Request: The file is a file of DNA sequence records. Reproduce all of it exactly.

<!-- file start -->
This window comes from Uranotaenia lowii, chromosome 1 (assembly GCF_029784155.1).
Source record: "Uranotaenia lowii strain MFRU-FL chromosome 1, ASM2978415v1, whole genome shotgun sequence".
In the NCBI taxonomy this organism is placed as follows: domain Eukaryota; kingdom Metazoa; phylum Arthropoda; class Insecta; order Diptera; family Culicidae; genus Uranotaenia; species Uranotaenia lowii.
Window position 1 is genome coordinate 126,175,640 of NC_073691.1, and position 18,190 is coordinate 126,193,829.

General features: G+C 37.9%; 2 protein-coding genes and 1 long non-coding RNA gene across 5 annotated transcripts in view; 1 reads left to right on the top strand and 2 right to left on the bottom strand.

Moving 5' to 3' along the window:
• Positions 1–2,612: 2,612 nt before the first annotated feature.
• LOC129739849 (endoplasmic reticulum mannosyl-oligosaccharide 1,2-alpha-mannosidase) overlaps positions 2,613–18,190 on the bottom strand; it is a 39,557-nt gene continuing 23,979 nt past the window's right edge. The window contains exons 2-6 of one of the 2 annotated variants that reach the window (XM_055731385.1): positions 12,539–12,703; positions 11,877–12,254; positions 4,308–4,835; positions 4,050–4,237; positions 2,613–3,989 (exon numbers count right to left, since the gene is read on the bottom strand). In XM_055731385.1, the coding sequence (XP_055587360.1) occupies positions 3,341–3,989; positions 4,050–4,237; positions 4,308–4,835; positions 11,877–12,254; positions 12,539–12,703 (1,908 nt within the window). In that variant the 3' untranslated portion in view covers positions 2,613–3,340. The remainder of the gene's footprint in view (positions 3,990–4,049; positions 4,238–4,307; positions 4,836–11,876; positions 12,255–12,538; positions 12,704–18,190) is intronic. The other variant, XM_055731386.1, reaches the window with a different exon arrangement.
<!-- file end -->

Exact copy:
This window comes from Uranotaenia lowii, chromosome 1 (assembly GCF_029784155.1).
Source record: "Uranotaenia lowii strain MFRU-FL chromosome 1, ASM2978415v1, whole genome shotgun sequence".
In the NCBI taxonomy this organism is placed as follows: domain Eukaryota; kingdom Metazoa; phylum Arthropoda; class Insecta; order Diptera; family Culicidae; genus Uranotaenia; species Uranotaenia lowii.
Window position 1 is genome coordinate 126,175,640 of NC_073691.1, and position 18,190 is coordinate 126,193,829.

General features: G+C 37.9%; 2 protein-coding genes and 1 long non-coding RNA gene across 5 annotated transcripts in view; 1 reads left to right on the top strand and 2 right to left on the bottom strand.

Moving 5' to 3' along the window:
• Positions 1–2,612: 2,612 nt before the first annotated feature.
• LOC129739849 (endoplasmic reticulum mannosyl-oligosaccharide 1,2-alpha-mannosidase) overlaps positions 2,613–18,190 on the bottom strand; it is a 39,557-nt gene continuing 23,979 nt past the window's right edge. The window contains exons 2-6 of one of the 2 annotated variants that reach the window (XM_055731385.1): positions 12,539–12,703; positions 11,877–12,254; positions 4,308–4,835; positions 4,050–4,237; positions 2,613–3,989 (exon numbers count right to left, since the gene is read on the bottom strand). In XM_055731385.1, the coding sequence (XP_055587360.1) occupies positions 3,341–3,989; positions 4,050–4,237; positions 4,308–4,835; positions 11,877–12,254; positions 12,539–12,703 (1,908 nt within the window). In that variant the 3' untranslated portion in view covers positions 2,613–3,340. The remainder of the gene's footprint in view (positions 3,990–4,049; positions 4,238–4,307; positions 4,836–11,876; positions 12,255–12,538; positions 12,704–18,190) is intronic. The other variant, XM_055731386.1, reaches the window with a different exon arrangement.